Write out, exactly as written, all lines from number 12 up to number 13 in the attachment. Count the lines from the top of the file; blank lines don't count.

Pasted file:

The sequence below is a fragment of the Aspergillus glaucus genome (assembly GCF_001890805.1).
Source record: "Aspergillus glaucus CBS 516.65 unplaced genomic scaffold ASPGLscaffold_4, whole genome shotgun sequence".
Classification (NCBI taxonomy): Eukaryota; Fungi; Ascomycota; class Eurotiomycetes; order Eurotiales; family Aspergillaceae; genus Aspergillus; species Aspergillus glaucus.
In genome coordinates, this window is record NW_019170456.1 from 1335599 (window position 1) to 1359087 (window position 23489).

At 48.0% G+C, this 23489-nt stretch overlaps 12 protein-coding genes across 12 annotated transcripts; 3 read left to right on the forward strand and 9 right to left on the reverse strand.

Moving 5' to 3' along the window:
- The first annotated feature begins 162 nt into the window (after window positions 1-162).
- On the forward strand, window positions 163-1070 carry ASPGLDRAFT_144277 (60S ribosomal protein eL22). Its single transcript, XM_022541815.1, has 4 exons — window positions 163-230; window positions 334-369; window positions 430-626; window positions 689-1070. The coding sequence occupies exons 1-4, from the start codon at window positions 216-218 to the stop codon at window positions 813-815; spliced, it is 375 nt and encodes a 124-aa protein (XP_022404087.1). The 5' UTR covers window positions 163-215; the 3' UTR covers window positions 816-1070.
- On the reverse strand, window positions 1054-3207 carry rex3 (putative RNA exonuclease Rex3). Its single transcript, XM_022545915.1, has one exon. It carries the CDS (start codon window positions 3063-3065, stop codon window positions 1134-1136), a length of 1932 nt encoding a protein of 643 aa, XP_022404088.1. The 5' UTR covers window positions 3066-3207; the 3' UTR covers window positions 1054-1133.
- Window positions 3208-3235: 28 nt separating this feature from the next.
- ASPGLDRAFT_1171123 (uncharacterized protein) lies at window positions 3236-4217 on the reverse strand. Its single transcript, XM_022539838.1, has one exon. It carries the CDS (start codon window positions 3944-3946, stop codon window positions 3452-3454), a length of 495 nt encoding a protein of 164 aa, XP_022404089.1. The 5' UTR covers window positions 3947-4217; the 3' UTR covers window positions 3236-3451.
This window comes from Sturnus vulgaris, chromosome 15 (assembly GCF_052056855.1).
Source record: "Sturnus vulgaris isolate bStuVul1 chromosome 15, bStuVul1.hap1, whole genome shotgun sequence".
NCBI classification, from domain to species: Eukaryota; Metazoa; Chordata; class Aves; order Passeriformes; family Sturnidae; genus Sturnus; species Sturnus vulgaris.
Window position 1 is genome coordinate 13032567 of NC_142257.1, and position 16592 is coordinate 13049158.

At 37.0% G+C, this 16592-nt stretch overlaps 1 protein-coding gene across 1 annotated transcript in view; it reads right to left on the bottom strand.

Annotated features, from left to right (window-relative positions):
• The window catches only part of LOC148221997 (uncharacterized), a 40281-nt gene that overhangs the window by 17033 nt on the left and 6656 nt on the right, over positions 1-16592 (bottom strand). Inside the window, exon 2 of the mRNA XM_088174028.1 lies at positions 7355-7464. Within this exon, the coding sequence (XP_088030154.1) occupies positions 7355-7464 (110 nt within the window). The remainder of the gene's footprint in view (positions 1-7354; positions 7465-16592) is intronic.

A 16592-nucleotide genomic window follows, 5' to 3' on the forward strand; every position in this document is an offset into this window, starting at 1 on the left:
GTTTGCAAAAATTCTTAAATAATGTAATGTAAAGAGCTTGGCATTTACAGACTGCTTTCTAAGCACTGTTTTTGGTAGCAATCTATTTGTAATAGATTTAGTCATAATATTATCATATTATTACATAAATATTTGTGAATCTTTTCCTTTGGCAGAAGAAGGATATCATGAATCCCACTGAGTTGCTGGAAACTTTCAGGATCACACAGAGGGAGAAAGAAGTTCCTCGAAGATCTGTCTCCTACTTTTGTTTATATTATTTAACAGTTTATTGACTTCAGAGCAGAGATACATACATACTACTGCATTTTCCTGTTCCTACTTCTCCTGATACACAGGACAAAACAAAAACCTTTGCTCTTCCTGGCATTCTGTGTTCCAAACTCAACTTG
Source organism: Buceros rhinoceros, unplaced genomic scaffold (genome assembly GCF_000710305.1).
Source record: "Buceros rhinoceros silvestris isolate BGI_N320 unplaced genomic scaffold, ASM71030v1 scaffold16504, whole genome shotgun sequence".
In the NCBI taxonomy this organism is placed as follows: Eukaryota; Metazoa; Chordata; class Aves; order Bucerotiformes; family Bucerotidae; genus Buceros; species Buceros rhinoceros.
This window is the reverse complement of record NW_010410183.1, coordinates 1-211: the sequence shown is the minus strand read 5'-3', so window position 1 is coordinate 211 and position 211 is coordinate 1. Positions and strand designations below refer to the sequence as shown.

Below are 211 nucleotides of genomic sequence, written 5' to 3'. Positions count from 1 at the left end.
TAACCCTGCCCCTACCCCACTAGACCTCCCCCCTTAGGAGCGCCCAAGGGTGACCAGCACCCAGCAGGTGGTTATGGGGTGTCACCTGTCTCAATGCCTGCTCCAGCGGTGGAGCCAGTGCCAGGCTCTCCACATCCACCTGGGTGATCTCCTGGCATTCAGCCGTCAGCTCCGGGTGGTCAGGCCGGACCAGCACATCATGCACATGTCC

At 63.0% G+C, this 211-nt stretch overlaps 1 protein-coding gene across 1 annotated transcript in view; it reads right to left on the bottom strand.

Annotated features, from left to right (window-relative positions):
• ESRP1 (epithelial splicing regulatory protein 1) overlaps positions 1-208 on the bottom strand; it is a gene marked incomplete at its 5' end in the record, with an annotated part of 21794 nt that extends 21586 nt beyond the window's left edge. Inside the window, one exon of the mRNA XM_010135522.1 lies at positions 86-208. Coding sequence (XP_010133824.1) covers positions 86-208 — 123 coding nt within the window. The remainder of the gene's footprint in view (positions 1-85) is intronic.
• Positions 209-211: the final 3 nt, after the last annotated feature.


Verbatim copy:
This window comes from Sturnus vulgaris, chromosome 15 (assembly GCF_052056855.1).
Source record: "Sturnus vulgaris isolate bStuVul1 chromosome 15, bStuVul1.hap1, whole genome shotgun sequence".